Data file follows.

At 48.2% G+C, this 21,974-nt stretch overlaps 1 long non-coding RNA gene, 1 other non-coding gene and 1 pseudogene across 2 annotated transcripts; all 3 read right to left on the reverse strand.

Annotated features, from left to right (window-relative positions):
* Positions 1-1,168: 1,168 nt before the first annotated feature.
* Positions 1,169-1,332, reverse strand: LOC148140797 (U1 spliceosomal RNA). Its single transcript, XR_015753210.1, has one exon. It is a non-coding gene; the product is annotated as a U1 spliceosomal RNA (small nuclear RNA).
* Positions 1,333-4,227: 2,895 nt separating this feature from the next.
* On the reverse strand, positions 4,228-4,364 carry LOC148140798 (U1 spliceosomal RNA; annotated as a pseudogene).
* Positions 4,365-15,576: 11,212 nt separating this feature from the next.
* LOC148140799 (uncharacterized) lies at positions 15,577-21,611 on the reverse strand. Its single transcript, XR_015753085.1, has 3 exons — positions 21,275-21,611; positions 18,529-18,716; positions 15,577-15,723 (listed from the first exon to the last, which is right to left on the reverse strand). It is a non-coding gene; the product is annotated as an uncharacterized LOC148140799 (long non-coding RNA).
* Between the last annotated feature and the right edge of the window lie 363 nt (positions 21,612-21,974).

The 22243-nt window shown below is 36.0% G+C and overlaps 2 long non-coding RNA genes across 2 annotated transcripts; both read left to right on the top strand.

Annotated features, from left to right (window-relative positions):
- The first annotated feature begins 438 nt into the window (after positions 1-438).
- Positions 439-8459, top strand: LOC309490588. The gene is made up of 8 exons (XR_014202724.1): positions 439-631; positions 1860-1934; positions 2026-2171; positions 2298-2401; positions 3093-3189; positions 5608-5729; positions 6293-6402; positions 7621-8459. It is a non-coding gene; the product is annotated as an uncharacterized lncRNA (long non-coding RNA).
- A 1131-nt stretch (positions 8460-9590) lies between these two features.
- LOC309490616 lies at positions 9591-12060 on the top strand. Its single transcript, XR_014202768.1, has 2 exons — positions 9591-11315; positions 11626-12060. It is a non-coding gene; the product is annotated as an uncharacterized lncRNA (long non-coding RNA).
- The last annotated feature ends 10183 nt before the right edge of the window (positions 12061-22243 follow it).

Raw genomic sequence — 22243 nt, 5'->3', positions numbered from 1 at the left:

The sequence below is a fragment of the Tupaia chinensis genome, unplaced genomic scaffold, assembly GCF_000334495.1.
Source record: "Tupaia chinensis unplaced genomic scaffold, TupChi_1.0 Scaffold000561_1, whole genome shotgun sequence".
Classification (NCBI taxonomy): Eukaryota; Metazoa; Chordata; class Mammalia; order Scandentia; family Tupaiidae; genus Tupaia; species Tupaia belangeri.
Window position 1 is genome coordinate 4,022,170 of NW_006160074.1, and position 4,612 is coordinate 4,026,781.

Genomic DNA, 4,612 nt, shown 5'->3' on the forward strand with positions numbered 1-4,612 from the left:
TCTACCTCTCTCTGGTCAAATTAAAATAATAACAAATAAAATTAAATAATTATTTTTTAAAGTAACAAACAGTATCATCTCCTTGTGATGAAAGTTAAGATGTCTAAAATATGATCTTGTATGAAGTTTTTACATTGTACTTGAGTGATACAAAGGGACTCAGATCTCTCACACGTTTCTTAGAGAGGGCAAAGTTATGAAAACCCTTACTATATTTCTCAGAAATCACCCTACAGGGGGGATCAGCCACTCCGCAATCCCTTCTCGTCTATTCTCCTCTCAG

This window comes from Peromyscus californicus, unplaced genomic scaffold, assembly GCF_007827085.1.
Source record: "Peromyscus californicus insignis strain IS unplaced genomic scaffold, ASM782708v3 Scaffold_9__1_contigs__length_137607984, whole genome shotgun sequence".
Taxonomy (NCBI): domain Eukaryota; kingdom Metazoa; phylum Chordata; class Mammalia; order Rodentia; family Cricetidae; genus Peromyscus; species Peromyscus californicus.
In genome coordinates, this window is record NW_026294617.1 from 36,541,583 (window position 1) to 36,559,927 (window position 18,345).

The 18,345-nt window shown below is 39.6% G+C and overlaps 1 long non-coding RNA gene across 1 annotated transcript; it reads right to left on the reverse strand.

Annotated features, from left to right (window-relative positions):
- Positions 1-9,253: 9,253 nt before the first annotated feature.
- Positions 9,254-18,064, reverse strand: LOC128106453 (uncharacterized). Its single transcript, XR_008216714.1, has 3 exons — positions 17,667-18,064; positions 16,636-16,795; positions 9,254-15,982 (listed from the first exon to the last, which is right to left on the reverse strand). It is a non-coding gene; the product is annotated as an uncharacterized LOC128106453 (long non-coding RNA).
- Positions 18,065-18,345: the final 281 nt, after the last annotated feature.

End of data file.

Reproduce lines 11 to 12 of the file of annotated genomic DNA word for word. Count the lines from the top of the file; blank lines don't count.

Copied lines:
Annotated features, from left to right (window-relative positions):
- The first annotated feature begins 438 nt into the window (after positions 1-438).